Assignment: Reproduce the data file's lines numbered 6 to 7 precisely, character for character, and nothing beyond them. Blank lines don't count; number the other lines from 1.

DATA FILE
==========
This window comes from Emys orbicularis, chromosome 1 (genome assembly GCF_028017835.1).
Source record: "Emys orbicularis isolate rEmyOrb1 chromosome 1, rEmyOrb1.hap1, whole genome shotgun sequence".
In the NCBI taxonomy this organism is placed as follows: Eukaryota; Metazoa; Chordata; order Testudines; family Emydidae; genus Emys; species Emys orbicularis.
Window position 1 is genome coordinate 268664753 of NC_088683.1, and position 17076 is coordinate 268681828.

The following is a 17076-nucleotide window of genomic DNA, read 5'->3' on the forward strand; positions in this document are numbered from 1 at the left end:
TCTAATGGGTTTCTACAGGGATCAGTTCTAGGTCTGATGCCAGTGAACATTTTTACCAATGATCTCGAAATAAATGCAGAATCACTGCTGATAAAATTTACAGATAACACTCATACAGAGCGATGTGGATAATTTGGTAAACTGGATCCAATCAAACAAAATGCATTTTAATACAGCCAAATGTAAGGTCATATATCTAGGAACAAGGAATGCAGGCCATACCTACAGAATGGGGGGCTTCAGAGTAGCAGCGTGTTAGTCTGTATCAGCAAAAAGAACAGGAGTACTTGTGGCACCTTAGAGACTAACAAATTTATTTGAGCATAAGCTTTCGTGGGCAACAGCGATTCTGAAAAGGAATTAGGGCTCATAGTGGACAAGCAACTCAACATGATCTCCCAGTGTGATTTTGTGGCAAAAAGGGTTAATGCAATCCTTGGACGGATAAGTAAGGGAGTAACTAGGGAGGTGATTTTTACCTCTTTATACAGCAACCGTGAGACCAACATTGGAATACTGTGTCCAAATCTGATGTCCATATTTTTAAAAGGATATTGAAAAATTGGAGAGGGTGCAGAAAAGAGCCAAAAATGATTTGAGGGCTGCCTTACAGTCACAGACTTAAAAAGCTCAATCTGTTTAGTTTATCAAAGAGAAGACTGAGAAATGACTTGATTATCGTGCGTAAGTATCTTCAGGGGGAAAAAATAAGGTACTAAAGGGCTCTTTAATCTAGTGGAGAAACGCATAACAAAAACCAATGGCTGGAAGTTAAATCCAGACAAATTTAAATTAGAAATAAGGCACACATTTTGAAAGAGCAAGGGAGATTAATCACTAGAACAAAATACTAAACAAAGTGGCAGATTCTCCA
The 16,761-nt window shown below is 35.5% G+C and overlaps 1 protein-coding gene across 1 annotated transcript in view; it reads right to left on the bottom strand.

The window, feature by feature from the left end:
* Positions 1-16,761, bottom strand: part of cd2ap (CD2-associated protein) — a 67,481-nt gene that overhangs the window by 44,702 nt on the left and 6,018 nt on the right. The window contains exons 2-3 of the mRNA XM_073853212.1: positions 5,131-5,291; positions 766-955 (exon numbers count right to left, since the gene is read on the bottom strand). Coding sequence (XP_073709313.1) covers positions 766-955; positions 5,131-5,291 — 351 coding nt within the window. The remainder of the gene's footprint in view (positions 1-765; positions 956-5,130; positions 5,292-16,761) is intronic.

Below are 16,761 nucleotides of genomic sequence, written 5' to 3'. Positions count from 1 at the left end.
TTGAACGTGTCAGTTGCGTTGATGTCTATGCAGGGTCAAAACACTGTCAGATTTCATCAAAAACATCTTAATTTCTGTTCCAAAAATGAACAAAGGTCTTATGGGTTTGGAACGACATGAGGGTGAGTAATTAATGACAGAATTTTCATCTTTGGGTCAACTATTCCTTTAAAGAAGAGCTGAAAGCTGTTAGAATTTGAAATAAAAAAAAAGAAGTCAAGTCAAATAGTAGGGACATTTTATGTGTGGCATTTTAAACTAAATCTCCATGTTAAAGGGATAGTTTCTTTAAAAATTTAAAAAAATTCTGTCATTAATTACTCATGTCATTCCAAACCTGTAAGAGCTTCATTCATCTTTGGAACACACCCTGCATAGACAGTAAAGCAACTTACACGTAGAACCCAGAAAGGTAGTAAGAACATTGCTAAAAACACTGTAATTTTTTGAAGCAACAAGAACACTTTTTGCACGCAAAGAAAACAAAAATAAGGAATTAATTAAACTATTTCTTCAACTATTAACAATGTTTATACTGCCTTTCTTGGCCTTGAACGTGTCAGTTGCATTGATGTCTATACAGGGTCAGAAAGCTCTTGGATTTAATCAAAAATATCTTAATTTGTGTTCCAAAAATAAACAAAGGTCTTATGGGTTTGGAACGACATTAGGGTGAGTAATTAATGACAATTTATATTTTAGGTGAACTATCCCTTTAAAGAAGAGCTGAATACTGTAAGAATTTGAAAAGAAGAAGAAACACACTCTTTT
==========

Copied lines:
TCTAATGGGTTTCTACAGGGATCAGTTCTAGGTCTGATGCCAGTGAACATTTTTACCAATGATCTCGAAATAAATGCAGAATCACTGCTGATAAAATTTACAGATAACACTCATACAGAGCGATGTGGATAATTTGGTAAACTGGATCCAATCAAACAAAATGCATTTTAATACAGCCAAATGTAAGGTCATATATCTAGGAACAAGGAATGCAGGCCATACCTACAGAATGGGGGGCTTCAGAGTAGCAGCGTGTTAGTCTGTATCAGCAAAAAGAACAGGAGTACTTGTGGCACCTTAGAGACTAACAAATTTATTTGAGCATAAGCTTTCGTGGGCAACAGCGATTCTGAAAAGGAATTAGGGCTCATAGTGGACAAGCAACTCAACATGATCTCCCAGTGTGATTTTGTGGCAAAAAGGGTTAATGCAATCCTTGGACGGATAAGTAAGGGAGTAACTAGGGAGGTGATTTTTACCTCTTTATACAGCAACCGTGAGACCAACATTGGAATACTGTGTCCAAATCTGATGTCCATATTTTTAAAAGGATATTGAAAAATTGGAGAGGGTGCAGAAAAGAGCCAAAAATGATTTGAGGGCTGCCTTACAGTCACAGACTTAAAAAGCTCAATCTGTTTAGTTTATCAAAGAGAAGACTGAGAAATGACTTGATTATCGTGCGTAAGTATCTTCAGGGGGAAAAAATAAGGTACTAAAGGGCTCTTTAATCTAGTGGAGAAACGCATAACAAAAACCAATGGCTGGAAGTTAAATCCAGACAAATTTAAATTAGAAATAAGGCACACATTTTGAAAGAGCAAGGGAGATTAATCACTAGAACAAAATACTAAACAAAGTGGCAGATTCTCCA
The 16,761-nt window shown below is 35.5% G+C and overlaps 1 protein-coding gene across 1 annotated transcript in view; it reads right to left on the bottom strand.